‘One night a year. All crime is legal.’
The Purge is a 2013 American horror thriller film written and directed by James DeMonaco (co-scriptwriter of Skinwalkers).
The movie stars Ethan Hawke, Lena Headey, Edwin Hodge and Max Burkholder. It was produced by Michael Bay, Jason Blum (Blumhouse) and Jeanette Brill.
On a budget of $3 million The Purge took $89.3 million at the box office. Three sequels and a TV series have followed…
If on one night every year, you could commit any crime without facing consequences, what would you do? In The Purge, a speculative thriller that follows one family over the course of a single night, four people will be tested to see how far they will go to protect themselves when the vicious outside world breaks into their home.
In an America wracked by crime and overcrowded prisons, the government has sanctioned an annual 12-hour period in which any and all criminal activity—including murder—becomes legal. The police can’t be called. Hospitals suspend help. It’s one night when the citizenry regulates itself without thought of punishment.
On this night plagued by violence and an epidemic of crime, one family wrestles with the decision of who they will become when a stranger comes knocking…
Reviews [click links to read more]:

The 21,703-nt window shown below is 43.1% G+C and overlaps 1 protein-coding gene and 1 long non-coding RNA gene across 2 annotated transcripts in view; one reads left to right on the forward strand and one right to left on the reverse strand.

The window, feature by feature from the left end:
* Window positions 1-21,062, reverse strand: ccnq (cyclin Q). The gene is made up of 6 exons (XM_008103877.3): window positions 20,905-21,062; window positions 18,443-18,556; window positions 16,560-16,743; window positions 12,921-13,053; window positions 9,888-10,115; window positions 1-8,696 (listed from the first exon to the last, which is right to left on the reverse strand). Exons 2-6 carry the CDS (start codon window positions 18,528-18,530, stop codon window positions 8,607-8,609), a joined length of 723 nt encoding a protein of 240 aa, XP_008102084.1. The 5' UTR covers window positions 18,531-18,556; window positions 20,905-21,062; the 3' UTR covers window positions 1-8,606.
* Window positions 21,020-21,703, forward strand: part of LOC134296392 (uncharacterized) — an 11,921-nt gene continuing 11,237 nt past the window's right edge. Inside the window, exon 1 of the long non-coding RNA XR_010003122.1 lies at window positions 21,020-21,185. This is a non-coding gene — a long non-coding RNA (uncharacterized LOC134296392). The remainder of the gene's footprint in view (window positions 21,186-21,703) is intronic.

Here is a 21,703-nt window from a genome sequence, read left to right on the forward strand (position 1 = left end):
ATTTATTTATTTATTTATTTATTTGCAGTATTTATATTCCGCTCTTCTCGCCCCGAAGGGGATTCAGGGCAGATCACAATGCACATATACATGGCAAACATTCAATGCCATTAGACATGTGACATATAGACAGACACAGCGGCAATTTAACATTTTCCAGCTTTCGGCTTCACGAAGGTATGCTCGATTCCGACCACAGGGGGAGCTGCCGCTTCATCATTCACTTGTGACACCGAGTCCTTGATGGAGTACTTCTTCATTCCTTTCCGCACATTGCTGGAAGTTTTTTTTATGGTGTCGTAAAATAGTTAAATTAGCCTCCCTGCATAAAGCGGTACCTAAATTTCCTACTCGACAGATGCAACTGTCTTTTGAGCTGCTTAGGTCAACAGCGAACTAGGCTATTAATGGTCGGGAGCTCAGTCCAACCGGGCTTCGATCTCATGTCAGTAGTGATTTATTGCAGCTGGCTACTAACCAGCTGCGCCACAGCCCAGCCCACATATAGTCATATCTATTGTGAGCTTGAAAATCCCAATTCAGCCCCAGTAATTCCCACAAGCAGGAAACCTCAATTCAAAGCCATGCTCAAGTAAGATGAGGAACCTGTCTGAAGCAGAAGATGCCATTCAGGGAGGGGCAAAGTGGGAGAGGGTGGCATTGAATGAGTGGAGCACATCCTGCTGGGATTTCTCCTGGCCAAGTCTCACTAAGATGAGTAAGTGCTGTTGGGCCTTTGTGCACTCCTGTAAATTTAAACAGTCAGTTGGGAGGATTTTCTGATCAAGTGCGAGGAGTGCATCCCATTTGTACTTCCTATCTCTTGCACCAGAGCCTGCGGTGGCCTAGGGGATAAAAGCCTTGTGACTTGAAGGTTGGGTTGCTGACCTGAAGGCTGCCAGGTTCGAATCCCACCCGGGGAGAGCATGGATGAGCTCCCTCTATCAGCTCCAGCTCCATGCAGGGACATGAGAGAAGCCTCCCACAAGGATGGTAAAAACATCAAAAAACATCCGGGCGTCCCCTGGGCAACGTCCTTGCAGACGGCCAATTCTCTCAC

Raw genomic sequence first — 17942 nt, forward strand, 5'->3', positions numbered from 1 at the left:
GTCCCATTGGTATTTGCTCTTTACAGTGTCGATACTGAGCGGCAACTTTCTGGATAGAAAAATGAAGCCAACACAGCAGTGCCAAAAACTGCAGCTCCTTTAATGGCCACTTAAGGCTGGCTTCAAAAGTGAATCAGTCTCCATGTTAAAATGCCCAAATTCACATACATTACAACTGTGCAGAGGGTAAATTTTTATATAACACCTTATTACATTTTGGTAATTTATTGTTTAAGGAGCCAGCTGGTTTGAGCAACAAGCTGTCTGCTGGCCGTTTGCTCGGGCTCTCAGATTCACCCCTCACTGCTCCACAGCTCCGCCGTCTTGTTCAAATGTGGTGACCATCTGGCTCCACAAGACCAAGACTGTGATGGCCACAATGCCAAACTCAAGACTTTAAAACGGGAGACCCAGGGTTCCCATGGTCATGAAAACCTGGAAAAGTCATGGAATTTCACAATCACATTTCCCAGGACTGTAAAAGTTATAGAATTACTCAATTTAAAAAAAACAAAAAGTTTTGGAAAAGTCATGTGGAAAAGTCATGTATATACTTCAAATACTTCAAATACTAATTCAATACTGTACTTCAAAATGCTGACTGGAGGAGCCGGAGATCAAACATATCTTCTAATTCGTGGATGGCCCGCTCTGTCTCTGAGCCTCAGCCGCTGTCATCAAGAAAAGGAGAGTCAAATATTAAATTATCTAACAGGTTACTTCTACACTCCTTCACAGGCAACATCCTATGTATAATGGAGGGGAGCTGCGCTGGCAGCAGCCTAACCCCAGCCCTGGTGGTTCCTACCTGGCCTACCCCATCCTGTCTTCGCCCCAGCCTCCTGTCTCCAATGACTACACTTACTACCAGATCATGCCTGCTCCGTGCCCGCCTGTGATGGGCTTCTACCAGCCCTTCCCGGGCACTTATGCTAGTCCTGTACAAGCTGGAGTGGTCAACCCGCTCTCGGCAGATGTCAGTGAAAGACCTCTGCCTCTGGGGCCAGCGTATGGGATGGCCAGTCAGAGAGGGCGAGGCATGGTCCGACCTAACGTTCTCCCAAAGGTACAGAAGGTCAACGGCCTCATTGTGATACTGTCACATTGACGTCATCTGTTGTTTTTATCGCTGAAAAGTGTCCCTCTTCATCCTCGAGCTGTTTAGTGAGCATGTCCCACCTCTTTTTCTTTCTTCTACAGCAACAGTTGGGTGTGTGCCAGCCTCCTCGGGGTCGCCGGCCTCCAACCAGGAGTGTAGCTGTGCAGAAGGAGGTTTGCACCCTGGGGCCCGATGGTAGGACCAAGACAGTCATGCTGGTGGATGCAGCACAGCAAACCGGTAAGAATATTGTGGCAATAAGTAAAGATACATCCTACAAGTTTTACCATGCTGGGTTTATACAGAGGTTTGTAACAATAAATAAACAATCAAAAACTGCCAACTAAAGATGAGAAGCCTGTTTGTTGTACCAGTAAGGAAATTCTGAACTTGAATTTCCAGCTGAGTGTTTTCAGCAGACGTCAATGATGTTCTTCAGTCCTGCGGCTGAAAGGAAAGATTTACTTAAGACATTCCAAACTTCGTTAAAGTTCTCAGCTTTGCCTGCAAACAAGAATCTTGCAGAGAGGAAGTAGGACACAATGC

“The Purge has a plethora of brilliant ideas that are all underdeveloped. It’s as if DeMonaco didn’t know how to express his own frustrations with our society, which end up on screen like a conspiracy theorist spewing thousands of ideas he’s heard without ever researching or understanding them himself. And with that comes an insanely unfocused, diluted and generic thriller that carries zero impact.” Bloody Disgusting
” …watching it in theaters – watching audiences howling and cheering for gruesome violence – is enough to fill your head with dread about who your neighbor in the next seat truly is – or at least would be, given an opportunity to “purge themselves.” There is definitely something unnervingly relevant and timely about The Purge and its commentary on our collective (and respective) psychology.” Screen Rant
“Horror fans, be warned: it’s bit of a stretch to label this a horror movie, despite the marketing’s efforts to brand it as such. It’s more of a very loud and violent thriller with a little gore, with most of the action (and hell, most of the narrative) centered around gunplay.” Shock Till You Drop
“The problem is that for the filmmaker’s thesis to have any power, one has to blindly disregard the story’s multiple logic issues. For instance, if anyone could kill anyone during this 12-hour period in the US, why would anyone stay indoors in the same domicile as other people? Why wouldn’t Americans simply flee the country during the Purge?” Tim Grierson, Screen Daily
The animated gifs above are courtesy of HellYeahHorrorMovies